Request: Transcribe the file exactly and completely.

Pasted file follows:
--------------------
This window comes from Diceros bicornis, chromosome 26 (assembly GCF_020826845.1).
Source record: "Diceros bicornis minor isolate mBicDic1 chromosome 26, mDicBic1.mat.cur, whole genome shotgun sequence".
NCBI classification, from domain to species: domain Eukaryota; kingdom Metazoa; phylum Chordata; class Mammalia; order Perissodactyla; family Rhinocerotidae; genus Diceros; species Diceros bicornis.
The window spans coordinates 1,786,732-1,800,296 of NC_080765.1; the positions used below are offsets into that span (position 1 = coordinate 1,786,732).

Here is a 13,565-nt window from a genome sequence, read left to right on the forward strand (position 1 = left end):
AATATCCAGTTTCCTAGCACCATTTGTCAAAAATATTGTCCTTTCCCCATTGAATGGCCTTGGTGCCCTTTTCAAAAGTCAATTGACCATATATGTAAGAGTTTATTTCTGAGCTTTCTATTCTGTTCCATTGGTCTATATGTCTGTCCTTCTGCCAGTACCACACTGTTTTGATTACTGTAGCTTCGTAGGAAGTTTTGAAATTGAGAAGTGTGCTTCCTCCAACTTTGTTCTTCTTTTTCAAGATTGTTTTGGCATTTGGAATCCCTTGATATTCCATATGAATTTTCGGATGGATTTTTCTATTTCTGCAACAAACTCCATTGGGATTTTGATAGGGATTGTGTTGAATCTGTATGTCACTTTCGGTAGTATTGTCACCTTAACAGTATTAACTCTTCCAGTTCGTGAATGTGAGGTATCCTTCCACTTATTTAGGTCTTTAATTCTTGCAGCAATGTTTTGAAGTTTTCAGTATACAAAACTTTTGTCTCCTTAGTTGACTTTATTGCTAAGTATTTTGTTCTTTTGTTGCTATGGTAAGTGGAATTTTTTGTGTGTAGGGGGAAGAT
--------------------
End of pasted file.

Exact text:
This window comes from Diceros bicornis, chromosome 26 (assembly GCF_020826845.1).
Source record: "Diceros bicornis minor isolate mBicDic1 chromosome 26, mDicBic1.mat.cur, whole genome shotgun sequence".
NCBI classification, from domain to species: domain Eukaryota; kingdom Metazoa; phylum Chordata; class Mammalia; order Perissodactyla; family Rhinocerotidae; genus Diceros; species Diceros bicornis.
The window spans coordinates 1,786,732-1,800,296 of NC_080765.1; the positions used below are offsets into that span (position 1 = coordinate 1,786,732).

Here is a 13,565-nt window from a genome sequence, read left to right on the forward strand (position 1 = left end):
AATATCCAGTTTCCTAGCACCATTTGTCAAAAATATTGTCCTTTCCCCATTGAATGGCCTTGGTGCCCTTTTCAAAAGTCAATTGACCATATATGTAAGAGTTTATTTCTGAGCTTTCTATTCTGTTCCATTGGTCTATATGTCTGTCCTTCTGCCAGTACCACACTGTTTTGATTACTGTAGCTTCGTAGGAAGTTTTGAAATTGAGAAGTGTGCTTCCTCCAACTTTGTTCTTCTTTTTCAAGATTGTTTTGGCATTTGGAATCCCTTGATATTCCATATGAATTTTCGGATGGATTTTTCTATTTCTGCAACAAACTCCATTGGGATTTTGATAGGGATTGTGTTGAATCTGTATGTCACTTTCGGTAGTATTGTCACCTTAACAGTATTAACTCTTCCAGTTCGTGAATGTGAGGTATCCTTCCACTTATTTAGGTCTTTAATTCTTGCAGCAATGTTTTGAAGTTTTCAGTATACAAAACTTTTGTCTCCTTAGTTGACTTTATTGCTAAGTATTTTGTTCTTTTGTTGCTATGGTAAGTGGAATTTTTTGTGTGTAGGGGGAAGAT